The Underwriters Playpipe is a historically significant tool used by firefighters, city officials, and contractors alike to test fire pump or hydrant flow rates. Despite its impact on firefighting as we know it today, it remains somewhat undefined and obscure online. Until now…
This article explores the history of the Underwriters Playpipe and its significance, uses, types, and benefits. Keep reading to learn all of this and more! If you would prefer to skip ahead, refer to the subheadings below to get your burning (pun?) questions answered or see the Underwriters Playpipe product page here.
Where did the Underwriters Playpipe originate? What challenges does it solve for firefighters?
Rich with history, the Underwriters Playpipe was born following a series of studies on hydraulics and the flow of water through a fire hose by John R. Freeman in 1888. Despite modern technology, many of today’s fire service challenges are the same as in Freeman’s day, the largest of which: effectively transporting water from its source to the fire.
Freeman studied the flow of water through regular fire hoses of various makes and types. His experiments tested nozzles with different water pressures and diameters. This allowed him to observe and note the water streams produced by each nozzle, along with the heights and distances reached by each stream. This led to Freeman’s invention, the Underwriters Playpipe, which is still in use today.
What is an Underwriters Playpipe?
The Underwriters Playpipe is a straight, brass pipe, most often 30 inches long with a 2 ½ inch inlet diameter, a 1 ¾” outlet nozzle, and a 1 1/8” removable tip. The Underwriters Playpipe features a set of swivel handles for control and efficiency. Without handles, it becomes more difficult to hold on to while climbing a ladder a ladder.
The design of the Underwriters playpipe features a tapered nozzle and a body wound in fabric or cord, so it’s easier to hold. At QRFS, we only recommend Playpipes made of brass. Cheaper models made of rubber or fabric can rot and become unusable very quickly.
What are the uses and types of an Underwriters Playpipe?
In Freeman’s time, most firefighting took place outside of the building and the Underwriters Playpipes functioned as part of their efforts. The playpipe functions as a means shape water and increase its distance, which it does by reducing turbulence and straightening out the water flow as its velocity increases. Since the flow of water smoothly transitions from pressure to velocity inside the playpipe, the stream is made more effective. While Playpipes can still be used the same way today, most firefighters opt for conventional fog, automatic, low-pressure, or other modern nozzle types.
Today, because of its standard nozzle and its ability to stream water to great distances, the Underwriters Playpipe serves as a way to conduct flow tests from fire pumps and hydrants when paired with a Pitot Tube and Gauge Kit. Using a playpipe, the output water pressure can be measured and converted to gallons per minute (GPM).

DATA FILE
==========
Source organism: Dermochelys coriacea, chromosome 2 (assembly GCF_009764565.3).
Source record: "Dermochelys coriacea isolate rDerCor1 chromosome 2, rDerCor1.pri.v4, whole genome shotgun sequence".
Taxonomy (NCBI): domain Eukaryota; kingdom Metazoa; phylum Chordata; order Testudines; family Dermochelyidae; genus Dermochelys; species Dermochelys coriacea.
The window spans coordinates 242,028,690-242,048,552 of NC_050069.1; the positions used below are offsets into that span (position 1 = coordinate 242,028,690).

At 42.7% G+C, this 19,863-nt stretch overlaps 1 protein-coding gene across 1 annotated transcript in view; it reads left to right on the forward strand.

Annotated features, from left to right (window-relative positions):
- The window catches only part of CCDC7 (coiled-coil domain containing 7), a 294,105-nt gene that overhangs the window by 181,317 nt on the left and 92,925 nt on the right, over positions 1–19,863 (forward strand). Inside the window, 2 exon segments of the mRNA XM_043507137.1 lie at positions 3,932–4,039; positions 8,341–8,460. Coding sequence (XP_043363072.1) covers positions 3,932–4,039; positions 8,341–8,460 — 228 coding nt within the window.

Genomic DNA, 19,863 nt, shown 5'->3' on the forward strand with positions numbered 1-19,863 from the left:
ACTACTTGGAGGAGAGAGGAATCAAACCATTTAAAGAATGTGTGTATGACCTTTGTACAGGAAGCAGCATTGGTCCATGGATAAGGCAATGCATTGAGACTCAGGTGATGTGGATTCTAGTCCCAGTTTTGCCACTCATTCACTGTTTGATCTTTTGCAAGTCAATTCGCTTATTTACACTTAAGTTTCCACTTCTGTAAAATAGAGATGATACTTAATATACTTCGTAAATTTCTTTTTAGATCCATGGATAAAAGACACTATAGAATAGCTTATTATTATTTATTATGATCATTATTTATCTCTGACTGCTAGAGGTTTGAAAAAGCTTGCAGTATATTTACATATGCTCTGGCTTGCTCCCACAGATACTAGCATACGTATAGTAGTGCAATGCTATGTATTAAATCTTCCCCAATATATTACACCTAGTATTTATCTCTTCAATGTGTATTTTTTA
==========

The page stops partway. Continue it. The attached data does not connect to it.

A short Underwriters Playpipe has been a topic of debate over the years. It’s believed a short, well-made Underwriters Playpipe can be safely handled and managed by any able-bodied person even at higher pressures when it is made without handles and is attached to a 1 ½-inch hose. On the other hand, when used with a 2 ½-inch hose or a yard hydrant, it’s considered awkward and carries with it the potential for accidents.
Regardless, the playpipe is not designed with the intention of use inside of buildings. Because of its weight and size, it’s difficult to maneuver.
Why is it important to test the flow rate?
In the case of a fire or emergency, adequate water supply and pressure is essential. Testing the flow of fire pumps and hydrants ensure that water is available and that the infrastructure is satisfactory for optimal water flow in times of need. Furthermore, it ensures that there are no closed valves and flushes out rust and other debris from water mains.
City officials and professional contractors perform Hydrant pressure tests following guidelines and regulations set forth by the National Fire Protection Association (NFPA). There are various options for performing the tests, but as mentioned above a Pitot Gauge in conjunction with an Underwriters Playpipe serves as a quick and easy method to test the flow.
Why buy an Underwriters Playpipe from QRFS?
QRFS offers an Underwriters Playpipe that measures 30” long, has a 2 1/2” inlet diameter, and 1 1/8” removable tip. Our Underwriters Playpipe is UL/FM approved and features a Red Marlin trim for a no-slip grip.
While the product is excellent, the pricing, delivery, and service is better. When you purchase from QRFS, you benefit from our competitive, low-overhead price model, super-fast delivery and our unmatched customer service. Still have questions before you purchase? Leave them in the comments below and we’ll do our best to answer them!
This blog was originally posted by Jason Hugo and Anna Hartenbach at QRFS.com/blog on May 5, 2017. If you’ve gained a better understanding of the Underwriter's Playpipe by reading this, check us out at Facebook.com/QuickResponseFireSupply or on Twitter @QuickResponseFS to stay updated on all of our latest articles and products.